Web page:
Excellent experience start to finish – always very responsive to any queries and the turnaround on the property I was buying was very quick, even in the busy time leading up to stamp duty deadline. Jenny was always very helpful and went above and beyond to close on a short timescale.
So, question: When did you make your Will? The 80’s? 90’s? 00’s?
Clients are often surprised to find that their Wills are older than they realise. Time passes so quickly that before we know it our circumstances have changed and our Wills are out of date.
For example, it’s common to appoint your siblings as your executors when your children are young but, as time moves on, and those people are the same age as you or older, they may not be the right person anymore. It may now be appropriate for your adult children to be your executors, particularly if they are the ones to benefit from your Estate.
Births, deaths and marriages are the key triggers for a review. You would be surprised at the number of people who have come to see me to because they have remarried, without realising that the marriage has revoked their existing Wills and that they are currently without a valid Will in place. I saw some clients recently who had married 20 years ago and hadn’t made new Wills and had thought for the last 20 years that their existing Wills were still effective. They were shocked when I explained to them that when they married they had cancelled their old Wills.
You may have given sizeable cash gifts under your Will, but if your Estate has decreased, those gifts may no longer be appropriate. Similarly, you may have made a specific gift of an item or a property to somebody that has increased in value significantly and that gift may now be disproportionate in relation to the rest of your Estate.
And what about common law spouses? This is something we talk about all the time as there is no such thing. If you cohabit, you are not legally recognised as a couple under the law relating to Wills. Therefore, if you do not make provision for your partner, he or she will not automatically benefit from your Estate.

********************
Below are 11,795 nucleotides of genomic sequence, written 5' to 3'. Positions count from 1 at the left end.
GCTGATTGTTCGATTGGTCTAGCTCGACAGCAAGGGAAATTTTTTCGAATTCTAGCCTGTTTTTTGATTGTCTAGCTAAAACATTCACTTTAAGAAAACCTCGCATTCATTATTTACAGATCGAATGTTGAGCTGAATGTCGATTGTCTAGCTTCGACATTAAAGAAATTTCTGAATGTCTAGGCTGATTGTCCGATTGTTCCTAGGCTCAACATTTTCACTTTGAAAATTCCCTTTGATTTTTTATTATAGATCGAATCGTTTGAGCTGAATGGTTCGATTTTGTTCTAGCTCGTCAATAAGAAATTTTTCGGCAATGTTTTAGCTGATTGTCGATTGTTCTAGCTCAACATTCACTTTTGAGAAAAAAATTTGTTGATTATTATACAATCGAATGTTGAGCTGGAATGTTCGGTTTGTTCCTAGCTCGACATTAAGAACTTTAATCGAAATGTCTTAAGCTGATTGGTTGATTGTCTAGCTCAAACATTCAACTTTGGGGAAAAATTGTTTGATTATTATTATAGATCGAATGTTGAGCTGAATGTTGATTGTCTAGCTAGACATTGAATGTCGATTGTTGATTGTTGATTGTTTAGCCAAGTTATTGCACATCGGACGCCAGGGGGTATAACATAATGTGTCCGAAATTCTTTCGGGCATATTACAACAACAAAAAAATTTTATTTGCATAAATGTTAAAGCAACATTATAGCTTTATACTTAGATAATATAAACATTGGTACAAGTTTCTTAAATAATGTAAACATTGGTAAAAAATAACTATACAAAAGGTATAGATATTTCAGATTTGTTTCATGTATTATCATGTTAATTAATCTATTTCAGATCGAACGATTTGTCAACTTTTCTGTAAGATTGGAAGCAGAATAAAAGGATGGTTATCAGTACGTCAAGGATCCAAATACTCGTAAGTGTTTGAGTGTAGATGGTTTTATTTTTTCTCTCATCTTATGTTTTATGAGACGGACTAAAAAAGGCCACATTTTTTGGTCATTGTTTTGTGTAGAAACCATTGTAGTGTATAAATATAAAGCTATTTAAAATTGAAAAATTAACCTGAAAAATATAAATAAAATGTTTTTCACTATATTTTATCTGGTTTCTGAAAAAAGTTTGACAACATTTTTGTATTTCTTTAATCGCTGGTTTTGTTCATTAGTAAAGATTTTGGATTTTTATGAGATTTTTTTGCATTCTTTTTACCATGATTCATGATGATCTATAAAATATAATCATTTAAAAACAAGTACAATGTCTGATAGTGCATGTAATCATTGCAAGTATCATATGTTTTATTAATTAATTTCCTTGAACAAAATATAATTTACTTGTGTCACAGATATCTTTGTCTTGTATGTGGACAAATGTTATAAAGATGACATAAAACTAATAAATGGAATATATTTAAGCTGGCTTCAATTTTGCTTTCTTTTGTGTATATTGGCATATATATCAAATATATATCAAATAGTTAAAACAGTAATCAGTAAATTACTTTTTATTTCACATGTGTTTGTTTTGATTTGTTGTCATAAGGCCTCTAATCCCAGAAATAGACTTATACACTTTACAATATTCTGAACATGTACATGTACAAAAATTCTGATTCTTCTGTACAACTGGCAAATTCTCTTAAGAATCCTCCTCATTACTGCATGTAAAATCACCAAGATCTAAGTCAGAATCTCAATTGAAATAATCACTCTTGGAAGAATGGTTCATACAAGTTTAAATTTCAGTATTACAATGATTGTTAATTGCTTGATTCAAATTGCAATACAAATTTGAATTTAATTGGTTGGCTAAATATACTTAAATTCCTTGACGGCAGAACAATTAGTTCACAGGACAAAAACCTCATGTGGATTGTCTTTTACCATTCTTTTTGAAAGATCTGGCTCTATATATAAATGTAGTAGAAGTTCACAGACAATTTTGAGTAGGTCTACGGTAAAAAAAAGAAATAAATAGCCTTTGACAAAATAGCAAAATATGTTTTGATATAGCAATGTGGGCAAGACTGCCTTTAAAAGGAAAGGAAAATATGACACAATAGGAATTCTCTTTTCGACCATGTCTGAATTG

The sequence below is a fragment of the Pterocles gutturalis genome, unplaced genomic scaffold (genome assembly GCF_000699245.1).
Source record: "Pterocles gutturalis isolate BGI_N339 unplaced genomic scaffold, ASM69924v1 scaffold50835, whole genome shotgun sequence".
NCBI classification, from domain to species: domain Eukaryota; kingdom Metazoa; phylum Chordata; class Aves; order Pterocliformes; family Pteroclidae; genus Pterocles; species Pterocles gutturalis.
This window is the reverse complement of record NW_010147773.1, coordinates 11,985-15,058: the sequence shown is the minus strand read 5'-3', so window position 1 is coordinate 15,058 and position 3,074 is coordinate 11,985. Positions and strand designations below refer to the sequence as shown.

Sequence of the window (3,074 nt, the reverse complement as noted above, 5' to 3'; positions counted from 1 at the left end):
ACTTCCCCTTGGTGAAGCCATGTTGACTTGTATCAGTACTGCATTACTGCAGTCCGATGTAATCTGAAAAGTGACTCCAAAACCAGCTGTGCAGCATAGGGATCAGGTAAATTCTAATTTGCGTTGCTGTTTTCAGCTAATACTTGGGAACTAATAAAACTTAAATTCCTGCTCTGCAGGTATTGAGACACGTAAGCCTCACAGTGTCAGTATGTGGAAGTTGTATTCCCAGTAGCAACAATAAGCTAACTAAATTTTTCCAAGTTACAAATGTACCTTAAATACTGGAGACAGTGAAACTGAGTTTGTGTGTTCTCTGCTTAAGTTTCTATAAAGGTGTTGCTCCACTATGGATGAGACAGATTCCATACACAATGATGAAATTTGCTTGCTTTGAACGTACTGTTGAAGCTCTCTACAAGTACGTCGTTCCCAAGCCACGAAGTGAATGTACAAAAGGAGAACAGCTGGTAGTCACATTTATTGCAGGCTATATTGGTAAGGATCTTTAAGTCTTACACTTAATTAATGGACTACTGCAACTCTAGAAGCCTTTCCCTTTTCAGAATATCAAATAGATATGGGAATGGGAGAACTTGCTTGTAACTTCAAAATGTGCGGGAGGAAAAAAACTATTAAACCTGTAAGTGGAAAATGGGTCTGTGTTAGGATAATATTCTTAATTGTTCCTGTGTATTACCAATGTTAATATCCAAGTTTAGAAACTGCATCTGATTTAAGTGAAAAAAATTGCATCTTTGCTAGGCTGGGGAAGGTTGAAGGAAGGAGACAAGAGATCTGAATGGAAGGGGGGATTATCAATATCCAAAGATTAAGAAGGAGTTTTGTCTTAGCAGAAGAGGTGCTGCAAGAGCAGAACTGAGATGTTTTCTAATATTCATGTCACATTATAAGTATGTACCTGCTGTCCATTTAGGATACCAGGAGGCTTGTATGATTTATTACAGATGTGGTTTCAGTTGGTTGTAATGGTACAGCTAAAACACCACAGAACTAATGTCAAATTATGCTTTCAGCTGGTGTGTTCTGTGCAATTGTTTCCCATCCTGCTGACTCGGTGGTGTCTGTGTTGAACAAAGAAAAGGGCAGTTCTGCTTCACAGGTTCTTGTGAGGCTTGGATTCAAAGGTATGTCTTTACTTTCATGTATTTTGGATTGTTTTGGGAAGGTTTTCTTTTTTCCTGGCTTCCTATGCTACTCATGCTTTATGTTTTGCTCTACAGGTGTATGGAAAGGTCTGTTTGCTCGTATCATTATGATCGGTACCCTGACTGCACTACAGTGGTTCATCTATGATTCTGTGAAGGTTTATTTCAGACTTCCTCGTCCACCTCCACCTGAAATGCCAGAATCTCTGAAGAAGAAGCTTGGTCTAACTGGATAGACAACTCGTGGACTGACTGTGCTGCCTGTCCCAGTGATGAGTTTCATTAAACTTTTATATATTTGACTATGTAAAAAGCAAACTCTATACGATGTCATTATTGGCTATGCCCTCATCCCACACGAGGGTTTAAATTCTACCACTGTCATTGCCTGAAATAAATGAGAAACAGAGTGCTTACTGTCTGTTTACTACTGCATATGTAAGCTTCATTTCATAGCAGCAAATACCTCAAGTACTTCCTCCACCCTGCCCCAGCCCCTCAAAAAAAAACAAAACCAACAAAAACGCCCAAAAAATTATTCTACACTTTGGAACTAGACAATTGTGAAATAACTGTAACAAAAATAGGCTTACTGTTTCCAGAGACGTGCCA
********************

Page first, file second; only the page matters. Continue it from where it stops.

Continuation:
But it is not just changes in personal circumstances that should prompt you to review your Will. The law changes all the time, and issues that would not have been considered 20 years ago are now very much at the forefront of peoples’ minds. For example, you may not have had a business when you made your Will, and your Will may not provide proper tax mitigation or succession provisions for your business.
So here they are, my top five reasons to update your Will:
- After a birth. Once you have a child or a new grandchild it is important to ensure they are properly provided for under your Will.
- Marriage/divorce. Wills made prior to marriage are automatically cancelled upon that marriage. Similarly, if you are divorcing or have divorced, your Will may provide for your ex-spouse and will need to be updated.
- Moving house or buying a house. You may have thought previously that you didn’t have anything to leave so there was no reason to have a Will. A property is a major asset and if you have life insurance that would pay off your mortgage in the event of your death, that is a significant asset that needs to be dealt with properly.
- After a death. If someone you named as a beneficiary under your Will has died, you should review your Will as it may need to be updated to remove their name or to ensure that the assets pass to their children if appropriate. Similarly, if your executor has passed away, it is extremely important that your Will is updated to ensure that you have an executor specified.
- Change in financial circumstances. If the value of your Estate increase or decreases, if you start a business or sell a business you will need to revise your Will to ensure it is up to date and as tax efficient as possible.
To sum up, reviewing your Will regularly provides peace of mind and ensures that your wishes will be properly reflected in the event of your death.
Rest assured, this can be done remotely in the current climate, and do not hesitate to get in touch to discuss how we can help. You can email me via firstname.lastname@example.org or call me on 0161 832 3304.